April 2018 Newsletter


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  • April 27, 2018

Improving patient care by removing threat of lawsuits

In an effort to better understand the impact that medical lawsuit abuse has on health care providers, a recent study granted immunity from liability lawsuits to practicing physicians – and studied the after affects.
Over the course of six years, 900 clinically active employed physicians at Jackson Memorial Hospital, part of the University of Miami, could be deemed agents of JMH and received the protections of sovereign immunity when they were providing medical care at a JMH facility.
Not only was there no negative impact on patient safety, but the number of harmful events decreased by 13 percent over a four-year period.
“This study suggests that without the threat of malpractice lawsuits, physicians are still committed to delivering the safest, highest quality patient care possible,” said Dr. David A. Lubarsky, chief medical and systems integration officer at the University of Miami Health System and the study’s lead author.
The immunity offered physicians an opportunity to treat patients without the threat of liability lawsuits, reducing the incentive to practice defensive medicine.
“An effective liability system should offer incentives to institutions that adopt safer systems,” Dr. Lubarsky said, citing better patient data sharing, education, safety management systems, electronic medical records with defaults to encourage best practices, and enhanced error reporting as examples. “These investments should result in fewer adverse events and increased quality than tort reform alone.”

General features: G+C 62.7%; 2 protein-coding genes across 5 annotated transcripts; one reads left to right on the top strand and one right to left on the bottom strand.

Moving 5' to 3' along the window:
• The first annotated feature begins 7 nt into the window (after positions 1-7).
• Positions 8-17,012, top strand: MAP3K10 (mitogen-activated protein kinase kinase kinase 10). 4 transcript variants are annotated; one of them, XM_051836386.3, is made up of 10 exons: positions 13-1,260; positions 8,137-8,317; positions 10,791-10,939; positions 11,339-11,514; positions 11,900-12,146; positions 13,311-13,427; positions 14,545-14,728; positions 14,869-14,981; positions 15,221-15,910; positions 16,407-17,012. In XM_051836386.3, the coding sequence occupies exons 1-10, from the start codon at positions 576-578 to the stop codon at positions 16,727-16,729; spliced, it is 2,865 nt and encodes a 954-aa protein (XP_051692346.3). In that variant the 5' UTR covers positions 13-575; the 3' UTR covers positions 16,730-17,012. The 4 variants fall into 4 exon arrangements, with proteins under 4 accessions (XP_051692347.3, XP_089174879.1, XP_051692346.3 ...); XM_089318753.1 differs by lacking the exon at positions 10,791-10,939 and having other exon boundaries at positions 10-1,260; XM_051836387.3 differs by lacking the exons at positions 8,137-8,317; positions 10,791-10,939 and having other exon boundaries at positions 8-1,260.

To read more about the University of Miami Health System study in the journal of Health Management, Policy and Innovation (HMPI),  click here.

Advocates in Arkansas for liability reform

This November, voters in Arkansas will have an opportunity to help shape the future of health care in their state through a referendum on tort reform.
Issue 1, as the initiative is known, would amend the state constitution to limit attorney contingency fees and cap noneconomic damages in cases claiming personal injury, property damage or wrongful death. While the issue often has its share of adversaries, luckily for patients, there are a number of strong advocates across the state working to educate voters on the need for reform.
Working on behalf of Arkansans for Jobs and Justice to highlight the need for reasonable limits on attorney’s fees and non-economic damages, Carl Vogelpohl is leading the charge to help Arkansas grow jobs and recruit the doctors that Arkansans need to care for their families.
“Arkansas is ranked 50th in terms of environment for emergency care and the American College of Emergency Physicians has said, ‘to help combat its workforce shortages and improve overall access to emergency care, Arkansas should enact medical liability reforms,’” Vogelpohl emphasized.
The advocacy group was formed from a wide range of industries and organizations, including the Arkansas State Chamber of Commerce, the Arkansas Medical Society, the Poultry Federation, Arkansas Health Care Association and Arkansas Trucking Association, with the intention of creating a better environment for companies to grow and patients to receive affordable care.